Life Cycle Assessment in Textile and Fashion Industry; Pitfalls and the way forward
by Dr. Subramanian Senthilkannan Muthu | Oct 25, 2022
A worrying number of recent articles – from public posts, to blogs, to online journalism – have taken a swipe at LCAs. The authors of such pieces often denigrate the credibility of LCA science and datasets. Consequently, the handful of companies that do carry out LCAs in an ethical and transparent manner have suffered the collateral damage of this discourse.
To be perfectly clear: LCA is a scientific, precise method and an incredibly powerful tool. Just as a poorly trained surgeon cannot blame their scalpel, one cannot blame science if some of its practitioners are ill-equipped to handle certain methodologies.
It is vital to remember that the results from an LCA study are not magic. Rather, they are deeply dependent on foreground and background data, some of which is directly obtained from suppliers and brands (i.e. primary data), and some of which comes from third party datasets.
No organisation has full visibility into every aspect of its supply chain, which means that LCA studies must rely upon third party datasets. These are critically reviewed by a panel of experts, such as myself (I recently had the privilege to review Ecoinvent databases for textiles, paper, and plastics for over one hundred datasets). To perform a review, one must have a thorough knowledge of the complexities of foreground and background flows and datasets and how are they used in LCAs.
I have previously acknowledged that there are pitfalls involved with LCA and the expertise of some of the practitioners of textiles LCAs. Unfortunately, a significant number of operators in this space lack either LCA skills or textile-side knowledge (generally the latter). I have practised in this space since 2008 and have continually reviewed a substantial number of reports for industry and academia. I have been struck by the lack of textile-specific knowledge in numerous reports. A prime example of this is the ambiguity surrounding methodological issues including functional units (and their problems), reference flow, scope, assumptions, limitations, and of course, comparisons.
Despite these issues, there remains an encouraging number of practitioners (individuals and companies) who carry out LCAs in a transparent manner and with strict adherence to ISO 14040/44 standards. This cohort demonstrates a reassuringly complete and thorough understanding of textiles as well as LCA.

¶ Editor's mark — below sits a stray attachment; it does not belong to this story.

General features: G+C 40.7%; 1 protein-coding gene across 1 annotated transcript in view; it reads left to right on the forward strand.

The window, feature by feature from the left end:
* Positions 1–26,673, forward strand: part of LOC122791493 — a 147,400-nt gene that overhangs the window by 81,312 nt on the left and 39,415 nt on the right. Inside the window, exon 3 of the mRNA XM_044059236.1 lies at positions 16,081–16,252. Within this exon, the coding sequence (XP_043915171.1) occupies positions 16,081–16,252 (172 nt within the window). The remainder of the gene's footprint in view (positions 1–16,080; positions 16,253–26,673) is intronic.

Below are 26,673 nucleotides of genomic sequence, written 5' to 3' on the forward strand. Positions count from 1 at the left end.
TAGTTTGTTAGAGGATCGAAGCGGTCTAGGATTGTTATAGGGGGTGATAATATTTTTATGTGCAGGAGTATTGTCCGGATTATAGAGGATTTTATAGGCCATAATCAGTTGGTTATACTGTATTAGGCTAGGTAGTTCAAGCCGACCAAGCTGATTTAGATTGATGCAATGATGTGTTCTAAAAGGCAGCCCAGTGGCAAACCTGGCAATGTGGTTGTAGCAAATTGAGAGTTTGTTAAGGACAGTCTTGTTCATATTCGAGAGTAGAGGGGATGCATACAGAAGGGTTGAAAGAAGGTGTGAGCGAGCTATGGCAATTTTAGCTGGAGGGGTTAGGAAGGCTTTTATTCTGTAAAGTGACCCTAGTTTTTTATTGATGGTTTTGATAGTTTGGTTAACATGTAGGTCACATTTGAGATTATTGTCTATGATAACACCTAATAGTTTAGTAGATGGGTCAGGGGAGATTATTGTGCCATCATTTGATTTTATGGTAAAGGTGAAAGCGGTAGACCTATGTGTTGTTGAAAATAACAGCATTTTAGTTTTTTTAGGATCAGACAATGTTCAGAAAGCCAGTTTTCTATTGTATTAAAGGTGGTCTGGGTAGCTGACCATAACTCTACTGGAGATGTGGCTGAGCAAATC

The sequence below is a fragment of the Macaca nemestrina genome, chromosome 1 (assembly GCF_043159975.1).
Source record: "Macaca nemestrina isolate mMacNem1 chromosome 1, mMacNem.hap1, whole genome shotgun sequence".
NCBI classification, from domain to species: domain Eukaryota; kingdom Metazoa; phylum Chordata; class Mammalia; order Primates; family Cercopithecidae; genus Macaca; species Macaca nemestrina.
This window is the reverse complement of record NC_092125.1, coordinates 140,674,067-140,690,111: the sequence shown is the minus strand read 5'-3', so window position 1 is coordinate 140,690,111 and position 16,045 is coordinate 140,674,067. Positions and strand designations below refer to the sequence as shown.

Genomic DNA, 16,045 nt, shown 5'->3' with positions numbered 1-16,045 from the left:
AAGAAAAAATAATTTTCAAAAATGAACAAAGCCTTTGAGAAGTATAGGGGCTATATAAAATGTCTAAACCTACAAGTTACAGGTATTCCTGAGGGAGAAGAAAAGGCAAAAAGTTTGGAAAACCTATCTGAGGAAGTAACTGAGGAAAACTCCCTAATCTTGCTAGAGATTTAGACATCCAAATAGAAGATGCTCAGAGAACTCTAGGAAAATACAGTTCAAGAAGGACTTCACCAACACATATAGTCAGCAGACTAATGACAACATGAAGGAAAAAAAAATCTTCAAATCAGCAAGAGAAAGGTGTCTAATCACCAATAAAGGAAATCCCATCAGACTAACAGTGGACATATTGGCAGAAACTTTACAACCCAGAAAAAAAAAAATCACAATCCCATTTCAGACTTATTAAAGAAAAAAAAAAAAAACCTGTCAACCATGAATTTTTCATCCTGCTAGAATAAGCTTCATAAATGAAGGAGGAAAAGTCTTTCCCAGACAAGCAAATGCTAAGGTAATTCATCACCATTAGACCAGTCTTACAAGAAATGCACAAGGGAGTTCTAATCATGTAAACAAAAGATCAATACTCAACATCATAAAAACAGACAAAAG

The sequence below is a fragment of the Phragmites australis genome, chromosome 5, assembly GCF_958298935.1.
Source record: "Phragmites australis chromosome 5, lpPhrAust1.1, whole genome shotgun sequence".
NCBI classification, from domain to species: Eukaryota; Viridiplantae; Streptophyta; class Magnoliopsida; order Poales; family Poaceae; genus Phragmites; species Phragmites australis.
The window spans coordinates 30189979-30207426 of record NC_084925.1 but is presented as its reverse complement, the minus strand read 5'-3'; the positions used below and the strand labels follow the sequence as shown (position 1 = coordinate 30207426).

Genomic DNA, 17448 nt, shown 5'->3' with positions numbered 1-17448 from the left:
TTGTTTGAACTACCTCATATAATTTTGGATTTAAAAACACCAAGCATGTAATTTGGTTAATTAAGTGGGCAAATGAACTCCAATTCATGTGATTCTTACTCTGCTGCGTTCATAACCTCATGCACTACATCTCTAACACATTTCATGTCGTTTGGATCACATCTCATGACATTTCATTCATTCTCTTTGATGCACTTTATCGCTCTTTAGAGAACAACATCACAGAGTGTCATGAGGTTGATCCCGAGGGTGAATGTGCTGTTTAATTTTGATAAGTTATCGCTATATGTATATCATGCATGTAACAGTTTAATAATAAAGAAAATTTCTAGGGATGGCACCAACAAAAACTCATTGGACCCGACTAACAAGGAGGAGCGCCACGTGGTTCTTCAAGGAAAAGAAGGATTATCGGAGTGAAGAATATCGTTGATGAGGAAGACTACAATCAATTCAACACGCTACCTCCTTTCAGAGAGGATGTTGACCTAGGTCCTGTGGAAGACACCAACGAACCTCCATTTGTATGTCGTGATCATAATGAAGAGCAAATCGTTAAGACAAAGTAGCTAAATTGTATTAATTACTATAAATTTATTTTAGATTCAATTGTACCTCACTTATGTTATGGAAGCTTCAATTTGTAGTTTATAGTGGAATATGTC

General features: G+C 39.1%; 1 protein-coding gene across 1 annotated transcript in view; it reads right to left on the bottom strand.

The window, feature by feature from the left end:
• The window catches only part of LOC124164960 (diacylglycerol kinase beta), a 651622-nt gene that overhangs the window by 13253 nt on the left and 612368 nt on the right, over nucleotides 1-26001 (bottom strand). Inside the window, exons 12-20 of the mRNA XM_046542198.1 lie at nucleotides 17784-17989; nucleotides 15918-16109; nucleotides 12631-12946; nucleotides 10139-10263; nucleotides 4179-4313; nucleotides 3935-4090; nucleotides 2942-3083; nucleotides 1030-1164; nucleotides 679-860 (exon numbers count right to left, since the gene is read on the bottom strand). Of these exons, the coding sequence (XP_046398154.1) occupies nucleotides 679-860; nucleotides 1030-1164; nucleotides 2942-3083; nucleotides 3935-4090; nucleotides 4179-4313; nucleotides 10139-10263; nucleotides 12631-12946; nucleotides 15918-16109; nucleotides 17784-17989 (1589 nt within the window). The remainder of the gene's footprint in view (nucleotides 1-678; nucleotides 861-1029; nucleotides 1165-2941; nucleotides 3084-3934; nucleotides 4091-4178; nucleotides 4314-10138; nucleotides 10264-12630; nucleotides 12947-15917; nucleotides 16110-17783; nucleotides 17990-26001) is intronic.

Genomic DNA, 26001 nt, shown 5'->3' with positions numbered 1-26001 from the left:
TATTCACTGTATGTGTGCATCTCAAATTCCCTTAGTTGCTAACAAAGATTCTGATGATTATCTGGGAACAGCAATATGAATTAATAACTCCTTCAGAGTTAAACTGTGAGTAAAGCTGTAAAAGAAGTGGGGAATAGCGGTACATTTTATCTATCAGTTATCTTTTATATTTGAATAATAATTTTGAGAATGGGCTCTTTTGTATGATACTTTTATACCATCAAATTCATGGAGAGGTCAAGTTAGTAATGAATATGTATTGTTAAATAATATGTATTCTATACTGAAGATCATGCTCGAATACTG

It is crucial to understand that zeroing in on LCA malpractice and using misleading headlines to tar all LCA practitioners with the same brush is highly irresponsible. Throwing the baby out with the bathwater serves no one.
Before decrying the industry as a whole, critics of LCA ought to acquire skillsets and knowledge on LCAs and ISO standards, and properly research the industries and companies they so actively criticise. I recently read a post that referred to the blogs and websites of two companies, rather than referencing any final reports. The post noted that these companies do not refer to ISO 14040 and do not publicly disclose where their data comes from. How can one draw this assumption without assessing the final deliverables?
The LCA process generates the best means for companies and customers to make quality decisions on reducing our impact. Like any other solution, it is not perfect, but requires nuanced discussion; tossing industries wholesale under the bus via headlines which are more attention-grabbing than informative is deeply damaging.
I would implore anyone reading this to not misuse your public platform. If you encounter issues with data, datasets, or methodology, take the time to analyse them properly and think before disparaging others. Criticism should not be publicly posted without proper proof, and ideally, discussions with those concerned.
As I have been saying for over a decade, LCA is the future and it is our responsibility to foster its growth. Quality is always a key concern in any LCA report, and all LCA practitioners should strive to deliver credible, transparent reports.
So, let me ask - who is going the bell the cat?
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About Dr. Subramanian Senthilkannan (Kannan) Muthu, Ph.D.
Dr. Kannan Muthu is the Chief Sustainability Officer at Green Story and widely regarded as the foremost expert in textile Life Cycle Assessment (LCA) in the world.
Prior to Green Story, he led the Environmental Services Division-Asia of SGS and was head of Sustainability of SgT Group. With a PhD in Environmental Life Cycle Assessment in Textiles and Clothing, Dr. Muthu is a Textile Technologist and has published 140 scientific books and 100 research articles. He has over 12 years of experience in environmental and chemical sustainability and has worked with hundreds of factories and international leading brands’ supply chains. His body of work makes him one of the most respected and widely quoted figures in the field of LCA.